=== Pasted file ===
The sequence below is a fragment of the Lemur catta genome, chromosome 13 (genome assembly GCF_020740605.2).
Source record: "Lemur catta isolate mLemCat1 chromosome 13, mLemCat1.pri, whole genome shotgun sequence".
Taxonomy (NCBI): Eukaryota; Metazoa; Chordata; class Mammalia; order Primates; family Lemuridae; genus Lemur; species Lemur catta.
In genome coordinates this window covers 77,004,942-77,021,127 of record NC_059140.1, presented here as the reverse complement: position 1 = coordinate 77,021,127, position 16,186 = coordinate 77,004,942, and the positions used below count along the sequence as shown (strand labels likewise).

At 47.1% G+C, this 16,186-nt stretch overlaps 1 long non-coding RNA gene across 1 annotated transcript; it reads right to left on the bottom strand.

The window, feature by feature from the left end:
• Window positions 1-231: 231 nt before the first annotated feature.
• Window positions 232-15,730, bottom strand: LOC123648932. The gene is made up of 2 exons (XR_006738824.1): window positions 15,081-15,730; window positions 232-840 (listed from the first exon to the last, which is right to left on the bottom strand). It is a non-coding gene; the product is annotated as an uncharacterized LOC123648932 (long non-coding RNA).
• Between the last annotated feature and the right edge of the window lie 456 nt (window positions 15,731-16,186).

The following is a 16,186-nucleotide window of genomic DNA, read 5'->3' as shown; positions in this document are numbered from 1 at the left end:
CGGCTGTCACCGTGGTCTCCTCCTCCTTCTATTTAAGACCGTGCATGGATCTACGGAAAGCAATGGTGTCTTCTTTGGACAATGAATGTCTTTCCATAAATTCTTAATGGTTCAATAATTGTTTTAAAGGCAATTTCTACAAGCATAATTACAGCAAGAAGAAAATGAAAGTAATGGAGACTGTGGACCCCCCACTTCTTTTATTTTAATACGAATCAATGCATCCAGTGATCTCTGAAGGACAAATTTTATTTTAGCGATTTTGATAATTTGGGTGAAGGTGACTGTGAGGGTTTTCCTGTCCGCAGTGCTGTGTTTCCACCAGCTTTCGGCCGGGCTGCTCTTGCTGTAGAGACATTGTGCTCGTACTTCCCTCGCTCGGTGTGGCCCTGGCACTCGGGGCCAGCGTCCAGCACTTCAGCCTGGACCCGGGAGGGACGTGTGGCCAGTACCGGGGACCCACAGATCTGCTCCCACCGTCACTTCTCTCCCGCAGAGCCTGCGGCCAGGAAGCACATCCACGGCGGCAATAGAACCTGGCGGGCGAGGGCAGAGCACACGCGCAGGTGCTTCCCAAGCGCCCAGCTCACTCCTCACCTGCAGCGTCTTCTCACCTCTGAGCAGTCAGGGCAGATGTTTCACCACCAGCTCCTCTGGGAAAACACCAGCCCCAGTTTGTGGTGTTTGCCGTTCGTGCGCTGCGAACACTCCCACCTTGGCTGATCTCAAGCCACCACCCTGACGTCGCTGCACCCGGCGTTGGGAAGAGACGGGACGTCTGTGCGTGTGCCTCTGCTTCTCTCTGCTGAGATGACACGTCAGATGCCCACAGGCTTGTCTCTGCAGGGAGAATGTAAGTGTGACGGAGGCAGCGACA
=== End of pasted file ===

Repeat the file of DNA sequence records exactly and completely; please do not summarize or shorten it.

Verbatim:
The sequence below is a fragment of the Lemur catta genome, chromosome 13 (genome assembly GCF_020740605.2).
Source record: "Lemur catta isolate mLemCat1 chromosome 13, mLemCat1.pri, whole genome shotgun sequence".
Taxonomy (NCBI): Eukaryota; Metazoa; Chordata; class Mammalia; order Primates; family Lemuridae; genus Lemur; species Lemur catta.
In genome coordinates this window covers 77,004,942-77,021,127 of record NC_059140.1, presented here as the reverse complement: position 1 = coordinate 77,021,127, position 16,186 = coordinate 77,004,942, and the positions used below count along the sequence as shown (strand labels likewise).

At 47.1% G+C, this 16,186-nt stretch overlaps 1 long non-coding RNA gene across 1 annotated transcript; it reads right to left on the bottom strand.

The window, feature by feature from the left end:
• Window positions 1-231: 231 nt before the first annotated feature.
• Window positions 232-15,730, bottom strand: LOC123648932. The gene is made up of 2 exons (XR_006738824.1): window positions 15,081-15,730; window positions 232-840 (listed from the first exon to the last, which is right to left on the bottom strand). It is a non-coding gene; the product is annotated as an uncharacterized LOC123648932 (long non-coding RNA).
• Between the last annotated feature and the right edge of the window lie 456 nt (window positions 15,731-16,186).

The following is a 16,186-nucleotide window of genomic DNA, read 5'->3' as shown; positions in this document are numbered from 1 at the left end:
CGGCTGTCACCGTGGTCTCCTCCTCCTTCTATTTAAGACCGTGCATGGATCTACGGAAAGCAATGGTGTCTTCTTTGGACAATGAATGTCTTTCCATAAATTCTTAATGGTTCAATAATTGTTTTAAAGGCAATTTCTACAAGCATAATTACAGCAAGAAGAAAATGAAAGTAATGGAGACTGTGGACCCCCCACTTCTTTTATTTTAATACGAATCAATGCATCCAGTGATCTCTGAAGGACAAATTTTATTTTAGCGATTTTGATAATTTGGGTGAAGGTGACTGTGAGGGTTTTCCTGTCCGCAGTGCTGTGTTTCCACCAGCTTTCGGCCGGGCTGCTCTTGCTGTAGAGACATTGTGCTCGTACTTCCCTCGCTCGGTGTGGCCCTGGCACTCGGGGCCAGCGTCCAGCACTTCAGCCTGGACCCGGGAGGGACGTGTGGCCAGTACCGGGGACCCACAGATCTGCTCCCACCGTCACTTCTCTCCCGCAGAGCCTGCGGCCAGGAAGCACATCCACGGCGGCAATAGAACCTGGCGGGCGAGGGCAGAGCACACGCGCAGGTGCTTCCCAAGCGCCCAGCTCACTCCTCACCTGCAGCGTCTTCTCACCTCTGAGCAGTCAGGGCAGATGTTTCACCACCAGCTCCTCTGGGAAAACACCAGCCCCAGTTTGTGGTGTTTGCCGTTCGTGCGCTGCGAACACTCCCACCTTGGCTGATCTCAAGCCACCACCCTGACGTCGCTGCACCCGGCGTTGGGAAGAGACGGGACGTCTGTGCGTGTGCCTCTGCTTCTCTCTGCTGAGATGACACGTCAGATGCCCACAGGCTTGTCTCTGCAGGGAGAATGTAAGTGTGACGGAGGCAGCGACA